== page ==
Escaping the weight of history via erasure requires, in the first place, knowing what exists. But the logic of Big Data allows information that was never divulged to become known — just like NAMRU-6 found asymptomatic carriers of the dengue virus through clustering. The power of strong models, trained on data, means more information can be inferred from fewer and fewer points. This is true for social networks and patterns of physical movement. Just four distinct location data points in a set of 1.5 million, Nature reported in March, could identify an individual. Researchers at Cambridge showed, also in March, that expressions of personal preference on Facebook could be analyzed to reveal details like a person’s propensity for substance abuse.
Data scientists call this “the curse of dimensionality.” If each attribute of a data point is a dimension, more dimensions put each data point further and further away from other data points. If each data point is a person, that means it becomes easier and easier to isolate a single individual, even in a large dataset. There’s no hiding, even in a crowd of millions.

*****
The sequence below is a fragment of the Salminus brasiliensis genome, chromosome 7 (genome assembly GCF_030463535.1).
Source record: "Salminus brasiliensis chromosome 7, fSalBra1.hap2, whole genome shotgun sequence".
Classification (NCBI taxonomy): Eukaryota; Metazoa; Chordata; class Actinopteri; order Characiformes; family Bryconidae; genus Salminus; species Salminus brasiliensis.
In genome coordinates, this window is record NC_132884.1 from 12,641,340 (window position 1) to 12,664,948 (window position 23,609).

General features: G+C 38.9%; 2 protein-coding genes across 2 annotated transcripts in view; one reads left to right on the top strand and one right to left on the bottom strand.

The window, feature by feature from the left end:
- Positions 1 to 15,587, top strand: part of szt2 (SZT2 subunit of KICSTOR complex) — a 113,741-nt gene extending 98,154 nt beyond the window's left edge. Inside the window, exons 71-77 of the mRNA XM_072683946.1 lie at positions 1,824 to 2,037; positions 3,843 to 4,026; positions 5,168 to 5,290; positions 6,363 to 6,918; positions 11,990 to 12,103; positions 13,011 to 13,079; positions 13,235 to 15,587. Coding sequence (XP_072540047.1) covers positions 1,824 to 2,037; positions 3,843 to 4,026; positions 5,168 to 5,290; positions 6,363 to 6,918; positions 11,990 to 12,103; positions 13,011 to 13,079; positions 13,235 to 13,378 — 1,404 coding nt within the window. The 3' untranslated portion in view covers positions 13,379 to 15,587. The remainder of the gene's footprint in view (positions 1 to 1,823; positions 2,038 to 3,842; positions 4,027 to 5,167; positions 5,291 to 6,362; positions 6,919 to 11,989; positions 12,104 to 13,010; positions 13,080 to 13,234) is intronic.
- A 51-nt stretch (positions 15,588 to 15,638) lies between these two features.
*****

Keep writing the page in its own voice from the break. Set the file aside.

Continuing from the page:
Lost in the Rainforest
I accompany Doctor Siles on his weekly trip to the Zanguracocha health outpost on a scorching morning. His pace, rapid-fire and punctuated by his chiming Blackberry, contrasts with the languid village and the silent roar of the rainforest.
Siles was hired by NAMRU-6 to keep track of study subjects based on his experience with another research project on malaria led by New York University. The malaria project was focused just on the sprawling little town and its surrounding communities. “I know everyone here,” Siles says, bustling through the one-story health post. This is not necessarily a good thing; Siles still gets nervous when babies squall. “When the kids come in and see me, they start crying because they associate me with the malaria blood samples,” he says, and pauses. “Even though I never took the samples!”